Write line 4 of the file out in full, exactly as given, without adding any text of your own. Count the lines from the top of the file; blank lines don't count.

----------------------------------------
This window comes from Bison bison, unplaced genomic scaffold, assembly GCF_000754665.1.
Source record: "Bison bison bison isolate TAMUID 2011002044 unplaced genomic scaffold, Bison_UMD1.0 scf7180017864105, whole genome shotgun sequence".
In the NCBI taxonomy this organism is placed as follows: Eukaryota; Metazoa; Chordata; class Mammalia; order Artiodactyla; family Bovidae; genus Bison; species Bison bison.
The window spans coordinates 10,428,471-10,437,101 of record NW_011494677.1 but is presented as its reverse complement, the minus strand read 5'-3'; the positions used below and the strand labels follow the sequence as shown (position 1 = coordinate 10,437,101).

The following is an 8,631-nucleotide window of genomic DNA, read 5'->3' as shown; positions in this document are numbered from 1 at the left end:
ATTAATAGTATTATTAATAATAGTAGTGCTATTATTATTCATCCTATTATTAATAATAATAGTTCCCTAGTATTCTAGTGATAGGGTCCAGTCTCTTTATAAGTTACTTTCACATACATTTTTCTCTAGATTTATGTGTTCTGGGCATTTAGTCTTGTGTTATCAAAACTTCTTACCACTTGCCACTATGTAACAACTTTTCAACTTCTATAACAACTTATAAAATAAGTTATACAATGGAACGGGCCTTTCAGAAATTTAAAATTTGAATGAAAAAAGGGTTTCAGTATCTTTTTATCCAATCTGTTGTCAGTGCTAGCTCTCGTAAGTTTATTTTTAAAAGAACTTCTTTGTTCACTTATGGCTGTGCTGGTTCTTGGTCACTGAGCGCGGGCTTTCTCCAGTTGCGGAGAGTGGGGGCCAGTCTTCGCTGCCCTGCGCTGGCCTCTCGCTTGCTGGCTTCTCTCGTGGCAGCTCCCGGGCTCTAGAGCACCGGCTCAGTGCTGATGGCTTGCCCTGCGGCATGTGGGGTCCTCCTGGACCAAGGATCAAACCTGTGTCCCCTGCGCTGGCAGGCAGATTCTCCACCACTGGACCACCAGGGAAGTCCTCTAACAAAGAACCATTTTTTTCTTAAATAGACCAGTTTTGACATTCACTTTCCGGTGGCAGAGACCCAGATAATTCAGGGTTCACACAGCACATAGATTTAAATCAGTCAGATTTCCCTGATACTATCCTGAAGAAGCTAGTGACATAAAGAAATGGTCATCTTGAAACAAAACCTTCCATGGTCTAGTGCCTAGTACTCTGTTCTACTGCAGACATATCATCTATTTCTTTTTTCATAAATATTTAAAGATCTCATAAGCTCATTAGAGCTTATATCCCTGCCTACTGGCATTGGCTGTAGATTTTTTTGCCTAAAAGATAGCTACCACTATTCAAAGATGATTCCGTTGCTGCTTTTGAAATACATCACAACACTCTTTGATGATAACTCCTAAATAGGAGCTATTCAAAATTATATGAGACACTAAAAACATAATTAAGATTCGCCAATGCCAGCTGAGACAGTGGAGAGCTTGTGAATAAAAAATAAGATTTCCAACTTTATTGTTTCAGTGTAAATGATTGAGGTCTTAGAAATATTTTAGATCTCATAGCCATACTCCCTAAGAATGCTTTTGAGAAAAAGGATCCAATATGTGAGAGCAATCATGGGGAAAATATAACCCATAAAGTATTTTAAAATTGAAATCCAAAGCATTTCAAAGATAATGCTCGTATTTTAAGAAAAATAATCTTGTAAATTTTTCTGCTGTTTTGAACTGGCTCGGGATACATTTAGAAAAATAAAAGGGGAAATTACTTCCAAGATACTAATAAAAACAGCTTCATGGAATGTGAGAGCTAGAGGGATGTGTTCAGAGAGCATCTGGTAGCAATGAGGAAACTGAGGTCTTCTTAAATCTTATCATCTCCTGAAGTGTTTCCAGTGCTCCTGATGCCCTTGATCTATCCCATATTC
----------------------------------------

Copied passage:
The window spans coordinates 10,428,471-10,437,101 of record NW_011494677.1 but is presented as its reverse complement, the minus strand read 5'-3'; the positions used below and the strand labels follow the sequence as shown (position 1 = coordinate 10,437,101).